Rep. Edward Markey (D-MA) sent a letter to the Inspector General of the Nuclear Regulatory Commission (NRC) asking for an investigation into how the agency is restricting public access to unclassified information. The letter noted many instances of the agency blocking public access to meetings, unclassified reports, and other information routinely used by public interest groups and community advocates. Markey also highlighted NRC’s recent rulemaking aimed at expanding its exemptions for Safeguards Information (SGI), which could hide almost any information relating to nuclear facilities’ emergency planning procedures and safety analyses, among others. Communities use this information to ensure it is being properly protected.

Status: Markey letter sent to NRC March 21. Comment period for SGI proposed rule open until March 28.

Source: Markey Press Release; Letter to NRC IG; Federal Register notice for proposed SGI rule

Action: Submit comments to NRC on its SGI proposed rule

**For other policies that OpenTheGovernment.org is watching, please visit our compendium.

OpenTheGovernment.org coalition partners form an unprecedented coalition of First Amendment advocates, good government groups, journalists, environmentalists, and organizations representing working men and women. The coalition works to stop the growth in government secrecy and advocates for greater public access to government information. Check out this list of organizations that are coalition partners and have signed onto the Statement of Values.

News from Coalition Partners

Campaign for Reader Privacy launched an easier-to-use website. Sponsors of the project include OpenTheGovernment.org partners — the PEN American Center, American Library Association and Association of American Publishers — along with the American Bookseller Association, the campaign seeks to protect libraries and booksellers from Section 215 of the Patriot Act, which allows government to secretly obtain records of the reading habits of Americans. Join the campaign.

The Electronic Privacy Information Center launched its new FOIA Notes to “bring attention to secrecy in the federal government.” FOIA Notes will highlight documents that shed light on current policy questions that EPIC obtained using the Freedom of Information Act. FOIA Notes will be published online as well as be available for download to mobile devices. Subscribe to FOIA Notes.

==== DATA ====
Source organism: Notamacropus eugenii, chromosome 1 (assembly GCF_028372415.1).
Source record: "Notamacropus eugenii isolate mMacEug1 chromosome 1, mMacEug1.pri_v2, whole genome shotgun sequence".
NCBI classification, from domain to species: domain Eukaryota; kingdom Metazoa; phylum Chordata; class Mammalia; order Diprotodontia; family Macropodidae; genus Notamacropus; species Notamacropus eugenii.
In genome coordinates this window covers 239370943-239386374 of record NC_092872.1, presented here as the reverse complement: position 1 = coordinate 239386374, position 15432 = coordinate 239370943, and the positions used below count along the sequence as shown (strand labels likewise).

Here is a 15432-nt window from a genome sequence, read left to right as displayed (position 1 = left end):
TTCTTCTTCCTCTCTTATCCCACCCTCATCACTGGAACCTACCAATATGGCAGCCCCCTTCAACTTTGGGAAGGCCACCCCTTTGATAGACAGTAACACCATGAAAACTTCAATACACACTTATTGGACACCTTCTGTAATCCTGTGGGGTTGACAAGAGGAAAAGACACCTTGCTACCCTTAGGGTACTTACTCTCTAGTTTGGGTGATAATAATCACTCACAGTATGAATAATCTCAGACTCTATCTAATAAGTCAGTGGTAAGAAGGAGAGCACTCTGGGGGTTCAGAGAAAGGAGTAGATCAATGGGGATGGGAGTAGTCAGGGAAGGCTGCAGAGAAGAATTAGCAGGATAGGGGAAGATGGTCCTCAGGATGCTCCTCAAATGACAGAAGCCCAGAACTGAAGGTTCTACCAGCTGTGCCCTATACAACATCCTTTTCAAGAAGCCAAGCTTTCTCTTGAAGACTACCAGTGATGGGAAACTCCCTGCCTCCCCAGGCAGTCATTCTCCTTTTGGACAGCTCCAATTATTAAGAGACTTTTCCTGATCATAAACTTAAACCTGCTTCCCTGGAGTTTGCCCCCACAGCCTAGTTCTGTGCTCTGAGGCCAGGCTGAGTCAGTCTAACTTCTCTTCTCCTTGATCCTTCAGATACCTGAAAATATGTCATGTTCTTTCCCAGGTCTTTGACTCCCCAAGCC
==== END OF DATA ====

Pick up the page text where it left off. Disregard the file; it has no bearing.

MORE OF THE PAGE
News Highlights

Looking for authors! The Knight Ridder/Tribune News Service distributes op-ed opinion pieces on any topic related to freedom of information. Pieces related in some way to the Freedom of Information Act are especially welcome. The op-eds may be published freely as long as the author is credited. To view the latest op-ed as well as all pieces in the series, go to Knight Ridder/Tribune. Pieces should be 700 words in length and sent as part of the email message (without attachments) to Ray Walker at rwalker@krtinfo.com and oped@krtinfo.com. Please also let us know if you submit a piece!

Recent pieces:

  • In an editorial originally published in the Orlando Sentinel, Myriam Marquez talks about secrecy as an impediment to government accountability.
  • Mark Tapscott discusses Sen. John Cornyn’s (R-TX) bill to fix FOIA.

Note: These op-eds reflect the opinions of the authors and do not necessarily represent the positions or viewpoints of the OpenTheGovernment.org coalition or its Partners.

Use of modified seed raises secrecy, safety concerns

[The Oregonian March 23]

Lawmaker slams NRC over access to information

[GovExec.com March 21]

Novel excuses multiply for shielding government data

[Associated Press via First Amendment Center March 21]

Access to public records not always freely given
[Des Moines Register March 20]

Cities, agencies seek right to sue

[News & Observer March 20]

FOIA requests hit record 4 million in ’04

[Associated Press via Kansas City Star March 18]

FOIA Requests to Air Force Lost, Delayed and Ignored

[National Security Archive March 18]

The Age of Missing Information

[Steven Aftergood for Slate March 17]